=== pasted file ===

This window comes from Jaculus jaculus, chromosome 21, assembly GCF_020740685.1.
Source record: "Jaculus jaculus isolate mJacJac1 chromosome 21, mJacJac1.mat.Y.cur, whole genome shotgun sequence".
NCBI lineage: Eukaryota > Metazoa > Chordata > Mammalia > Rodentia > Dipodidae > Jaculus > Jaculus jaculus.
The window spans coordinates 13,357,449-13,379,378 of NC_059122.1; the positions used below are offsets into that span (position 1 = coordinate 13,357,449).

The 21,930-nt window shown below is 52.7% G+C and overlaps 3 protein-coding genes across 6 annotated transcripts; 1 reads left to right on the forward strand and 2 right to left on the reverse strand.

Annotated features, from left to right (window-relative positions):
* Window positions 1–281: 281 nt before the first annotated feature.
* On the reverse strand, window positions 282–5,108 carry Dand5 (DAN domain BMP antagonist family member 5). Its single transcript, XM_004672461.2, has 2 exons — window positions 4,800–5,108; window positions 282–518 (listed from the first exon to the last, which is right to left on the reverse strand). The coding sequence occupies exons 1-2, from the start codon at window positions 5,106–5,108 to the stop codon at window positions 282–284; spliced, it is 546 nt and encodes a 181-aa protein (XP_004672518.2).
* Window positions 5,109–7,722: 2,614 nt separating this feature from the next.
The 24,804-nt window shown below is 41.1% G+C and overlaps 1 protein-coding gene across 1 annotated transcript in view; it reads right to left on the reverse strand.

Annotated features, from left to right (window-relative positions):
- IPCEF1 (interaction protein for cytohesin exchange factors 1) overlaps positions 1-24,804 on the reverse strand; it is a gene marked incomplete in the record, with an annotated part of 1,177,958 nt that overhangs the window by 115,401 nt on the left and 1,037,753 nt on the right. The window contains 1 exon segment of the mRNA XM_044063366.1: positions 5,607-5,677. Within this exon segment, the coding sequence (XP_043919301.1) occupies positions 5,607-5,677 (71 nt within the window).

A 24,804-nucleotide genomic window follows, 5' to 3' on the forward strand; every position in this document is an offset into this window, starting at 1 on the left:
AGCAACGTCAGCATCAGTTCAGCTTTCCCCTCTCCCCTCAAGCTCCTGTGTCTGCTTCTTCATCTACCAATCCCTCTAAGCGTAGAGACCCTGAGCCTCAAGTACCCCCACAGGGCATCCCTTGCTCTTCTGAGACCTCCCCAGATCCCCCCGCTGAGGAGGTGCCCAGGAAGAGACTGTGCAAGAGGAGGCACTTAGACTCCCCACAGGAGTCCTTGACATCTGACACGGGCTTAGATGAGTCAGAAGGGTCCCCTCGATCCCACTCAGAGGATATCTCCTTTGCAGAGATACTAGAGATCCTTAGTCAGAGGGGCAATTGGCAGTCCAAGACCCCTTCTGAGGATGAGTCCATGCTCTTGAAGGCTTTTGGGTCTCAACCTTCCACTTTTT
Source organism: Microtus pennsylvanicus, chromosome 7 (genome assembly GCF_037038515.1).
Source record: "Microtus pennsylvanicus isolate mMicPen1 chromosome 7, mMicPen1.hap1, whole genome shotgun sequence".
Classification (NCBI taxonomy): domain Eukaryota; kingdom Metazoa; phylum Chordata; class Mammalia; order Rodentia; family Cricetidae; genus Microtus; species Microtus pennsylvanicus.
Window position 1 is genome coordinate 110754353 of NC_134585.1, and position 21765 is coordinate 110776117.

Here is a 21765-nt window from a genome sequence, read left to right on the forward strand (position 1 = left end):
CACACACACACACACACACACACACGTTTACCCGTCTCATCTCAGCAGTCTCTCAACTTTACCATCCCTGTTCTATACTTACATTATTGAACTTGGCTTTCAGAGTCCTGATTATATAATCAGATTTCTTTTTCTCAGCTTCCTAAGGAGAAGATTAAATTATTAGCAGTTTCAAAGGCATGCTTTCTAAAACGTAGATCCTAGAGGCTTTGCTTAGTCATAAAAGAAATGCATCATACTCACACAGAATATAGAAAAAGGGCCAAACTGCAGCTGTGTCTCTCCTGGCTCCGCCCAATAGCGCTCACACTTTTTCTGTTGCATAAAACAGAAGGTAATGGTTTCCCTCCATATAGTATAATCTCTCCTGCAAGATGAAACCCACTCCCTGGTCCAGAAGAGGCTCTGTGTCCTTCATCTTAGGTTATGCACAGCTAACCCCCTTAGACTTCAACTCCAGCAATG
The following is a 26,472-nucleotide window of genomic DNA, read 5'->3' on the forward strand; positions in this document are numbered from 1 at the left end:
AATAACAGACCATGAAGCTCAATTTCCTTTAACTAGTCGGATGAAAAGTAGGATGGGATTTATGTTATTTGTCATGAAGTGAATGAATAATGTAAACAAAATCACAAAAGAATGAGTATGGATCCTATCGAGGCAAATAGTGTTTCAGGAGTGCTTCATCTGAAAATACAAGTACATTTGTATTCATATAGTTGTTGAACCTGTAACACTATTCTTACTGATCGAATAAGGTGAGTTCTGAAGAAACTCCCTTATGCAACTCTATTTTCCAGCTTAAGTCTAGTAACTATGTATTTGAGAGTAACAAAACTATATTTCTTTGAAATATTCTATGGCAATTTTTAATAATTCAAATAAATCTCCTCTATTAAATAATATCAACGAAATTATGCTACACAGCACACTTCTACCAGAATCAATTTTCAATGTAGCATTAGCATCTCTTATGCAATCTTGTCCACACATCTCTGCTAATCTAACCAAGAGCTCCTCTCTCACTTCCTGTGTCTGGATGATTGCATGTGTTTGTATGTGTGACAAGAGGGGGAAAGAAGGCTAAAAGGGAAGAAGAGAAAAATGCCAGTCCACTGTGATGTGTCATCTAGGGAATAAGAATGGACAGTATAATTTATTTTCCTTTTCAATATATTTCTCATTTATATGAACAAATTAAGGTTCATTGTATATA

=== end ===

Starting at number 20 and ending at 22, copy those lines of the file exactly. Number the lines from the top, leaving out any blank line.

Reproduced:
CACACACACACACACACACACACACGTTTACCCGTCTCATCTCAGCAGTCTCTCAACTTTACCATCCCTGTTCTATACTTACATTATTGAACTTGGCTTTCAGAGTCCTGATTATATAATCAGATTTCTTTTTCTCAGCTTCCTAAGGAGAAGATTAAATTATTAGCAGTTTCAAAGGCATGCTTTCTAAAACGTAGATCCTAGAGGCTTTGCTTAGTCATAAAAGAAATGCATCATACTCACACAGAATATAGAAAAAGGGCCAAACTGCAGCTGTGTCTCTCCTGGCTCCGCCCAATAGCGCTCACACTTTTTCTGTTGCATAAAACAGAAGGTAATGGTTTCCCTCCATATAGTATAATCTCTCCTGCAAGATGAAACCCACTCCCTGGTCCAGAAGAGGCTCTGTGTCCTTCATCTTAGGTTATGCACAGCTAACCCCCTTAGACTTCAACTCCAGCAATG
The following is a 26,472-nucleotide window of genomic DNA, read 5'->3' on the forward strand; positions in this document are numbered from 1 at the left end:
AATAACAGACCATGAAGCTCAATTTCCTTTAACTAGTCGGATGAAAAGTAGGATGGGATTTATGTTATTTGTCATGAAGTGAATGAATAATGTAAACAAAATCACAAAAGAATGAGTATGGATCCTATCGAGGCAAATAGTGTTTCAGGAGTGCTTCATCTGAAAATACAAGTACATTTGTATTCATATAGTTGTTGAACCTGTAACACTATTCTTACTGATCGAATAAGGTGAGTTCTGAAGAAACTCCCTTATGCAACTCTATTTTCCAGCTTAAGTCTAGTAACTATGTATTTGAGAGTAACAAAACTATATTTCTTTGAAATATTCTATGGCAATTTTTAATAATTCAAATAAATCTCCTCTATTAAATAATATCAACGAAATTATGCTACACAGCACACTTCTACCAGAATCAATTTTCAATGTAGCATTAGCATCTCTTATGCAATCTTGTCCACACATCTCTGCTAATCTAACCAAGAGCTCCTCTCTCACTTCCTGTGTCTGGATGATTGCATGTGTTTGTATGTGTGACAAGAGGGGGAAAGAAGGCTAAAAGGGAAGAAGAGAAAAATGCCAGTCCACTGTGATGTGTCATCTAGGGAATAAGAATGGACAGTATAATTTATTTTCCTTTTCAATATATTTCTCATTTATATGAACAAATTAAGGTTCATTGTATATA